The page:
Breaking the Silence 2014

by Kathryn Willgus
Staff Writer

Breaking the Silence 2014 was a week of events hosted by The Gender and Sexual Diversity House, School of Theology, Cornerstone Initiative, Spectrum: Sewanee’s Gay Straight Alliance, and Women’s Center commemorating and culminating in the National Day of Silence. The week started on Sunday, April 6, and ended with The Day of Silence on that Friday, April 11.

The week began on Sunday night with a talk on Homosexuality in The New Testament by Dr. Paul Holloway of the School of Theology. This talk gave a historical background to the New Testament, giving reasons and examples as to why homosexuality was received so poorly in some instances of the text, particularly commenting on ideas of sexuality in and outside of marriage. A screening of God Loves Uganda was shown at the Sewanee Union Theatre on Monday, April 7. This documentary focused on missionaries from the International House of Prayer in Uganda and how their negative influence on the Ugandan government and people. One main point of this documentary was that the Ugandan people were being dominated by the white Christians that came into the countrybecause they were believed to be superior. This is especially evident in the IHOP’s philosophies on LGBTQ rights and how the country of Uganda has passed legislation criminalizing homosexuals in their country.

Tuesday featured a panel called “Untitled: Demystifying Gender and Sexual Identity,” which featured five student panelists discussing their unique, and sometimes unheard of, gender and sexual identities and labels. This panel served to educate people on the diversity and variety in gender and sexual spectrums and also try to allow people to understand these identities, rather than dismissing them as abnormal.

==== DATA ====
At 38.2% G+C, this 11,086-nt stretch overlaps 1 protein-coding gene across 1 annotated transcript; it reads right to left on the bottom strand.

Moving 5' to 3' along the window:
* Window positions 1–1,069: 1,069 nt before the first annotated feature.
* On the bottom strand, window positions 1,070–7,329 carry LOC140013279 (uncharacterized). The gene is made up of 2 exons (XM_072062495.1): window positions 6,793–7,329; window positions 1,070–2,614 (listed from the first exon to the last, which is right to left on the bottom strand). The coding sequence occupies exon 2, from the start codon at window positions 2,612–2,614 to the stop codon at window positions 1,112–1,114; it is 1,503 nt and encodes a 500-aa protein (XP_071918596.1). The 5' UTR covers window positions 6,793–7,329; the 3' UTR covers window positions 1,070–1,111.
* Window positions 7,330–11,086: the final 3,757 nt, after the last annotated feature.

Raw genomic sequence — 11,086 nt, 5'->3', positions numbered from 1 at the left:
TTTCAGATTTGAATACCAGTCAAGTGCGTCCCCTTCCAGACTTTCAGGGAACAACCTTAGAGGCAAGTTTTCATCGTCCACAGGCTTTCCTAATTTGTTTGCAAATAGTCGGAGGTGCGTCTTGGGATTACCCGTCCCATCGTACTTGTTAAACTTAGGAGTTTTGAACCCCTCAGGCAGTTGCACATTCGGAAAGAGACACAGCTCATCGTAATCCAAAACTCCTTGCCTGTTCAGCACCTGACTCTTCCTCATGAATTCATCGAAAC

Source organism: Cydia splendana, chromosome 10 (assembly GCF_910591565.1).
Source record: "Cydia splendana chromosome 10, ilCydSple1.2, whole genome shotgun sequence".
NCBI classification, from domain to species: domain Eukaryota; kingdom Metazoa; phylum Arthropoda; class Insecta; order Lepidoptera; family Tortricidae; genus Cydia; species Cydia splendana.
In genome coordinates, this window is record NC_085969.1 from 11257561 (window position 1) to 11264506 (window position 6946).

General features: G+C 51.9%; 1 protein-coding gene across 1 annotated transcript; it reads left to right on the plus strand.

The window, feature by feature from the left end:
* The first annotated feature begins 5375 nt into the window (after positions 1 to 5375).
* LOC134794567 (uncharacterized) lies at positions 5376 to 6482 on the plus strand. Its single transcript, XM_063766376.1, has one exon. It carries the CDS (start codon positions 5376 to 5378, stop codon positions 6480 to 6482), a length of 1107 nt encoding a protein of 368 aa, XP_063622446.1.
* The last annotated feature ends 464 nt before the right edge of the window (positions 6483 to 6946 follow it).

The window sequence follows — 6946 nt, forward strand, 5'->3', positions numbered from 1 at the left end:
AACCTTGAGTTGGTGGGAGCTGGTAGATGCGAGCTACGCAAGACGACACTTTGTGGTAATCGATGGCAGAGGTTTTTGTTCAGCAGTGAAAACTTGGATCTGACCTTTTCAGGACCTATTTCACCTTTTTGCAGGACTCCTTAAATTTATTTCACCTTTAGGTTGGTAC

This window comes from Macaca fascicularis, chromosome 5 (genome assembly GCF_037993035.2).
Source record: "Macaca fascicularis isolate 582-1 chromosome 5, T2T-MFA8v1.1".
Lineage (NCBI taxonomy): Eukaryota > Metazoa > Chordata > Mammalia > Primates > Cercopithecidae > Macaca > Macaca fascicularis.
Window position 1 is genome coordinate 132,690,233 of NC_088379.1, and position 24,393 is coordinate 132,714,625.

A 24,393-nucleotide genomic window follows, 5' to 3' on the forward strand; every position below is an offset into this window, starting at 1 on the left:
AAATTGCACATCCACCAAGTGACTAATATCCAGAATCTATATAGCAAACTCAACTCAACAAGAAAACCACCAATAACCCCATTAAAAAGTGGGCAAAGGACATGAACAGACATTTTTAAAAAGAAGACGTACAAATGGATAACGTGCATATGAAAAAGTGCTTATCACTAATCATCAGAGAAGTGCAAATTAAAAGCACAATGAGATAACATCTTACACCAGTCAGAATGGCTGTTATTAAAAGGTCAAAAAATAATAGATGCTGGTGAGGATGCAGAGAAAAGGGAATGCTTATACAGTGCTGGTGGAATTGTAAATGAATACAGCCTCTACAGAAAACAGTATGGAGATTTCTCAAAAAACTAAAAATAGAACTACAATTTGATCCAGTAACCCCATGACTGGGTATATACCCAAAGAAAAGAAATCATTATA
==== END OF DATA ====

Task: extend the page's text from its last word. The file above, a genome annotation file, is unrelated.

On Wednesday, students from Spectrum: Sewanee’s Gay Straight Alliance Sewanee Young Democratic Socialists gave a presentation entitled, “Crossing Lines: Issues of Intersectionality in the LGBTQ Community.” Intersectionality, the study of how different forms of oppression affect various minority groups, is an issue that affects the LGBTQ community at large. The presentation discussed different forms of oppression, ranging from racism to ageism.

“Positive Thinking: a Discussion on HIV” was the centerpiece of Thursday’s Breaking the Silence activities. The panel consisted of Sewanee students who attended the Spring Break Outreach trip to New York, benefitting the Gay Men’s Health Clinic and representatives from Chattanooga Cares, an HIV/AIDS center in Chattanooga. Caroline Roberts (’14) said about the panel, “The evening’s event took place with warm and supportive environment, and everyone left more knowledgeable.”

The week’s main event, the National Day of Silence, took place on Friday, April 11. Leading up to the day, Spectrum gave out rainbow ribbons and description cards for students to carry to explain to others what the day was and why they were participating. The organization also held a sit-in of sorts outside of the library as a way to show solidarity and support for the day. In the evening, The School of Theology hosted an interfaith healing service for those who had been affected by LGBTQ bullying and harassment.

Immediately following the service, they hosted a Breaking the Silence dinner in Hamilton Hall, where anyone who participated in the Day of Silence was able to come enjoy great catering from Julia’s Fine Foods and thoughtful discussion and reflection on the day’s events. Overall, the week proved to have a good turn-out at most events and a positive attitude felt by most people on campus.

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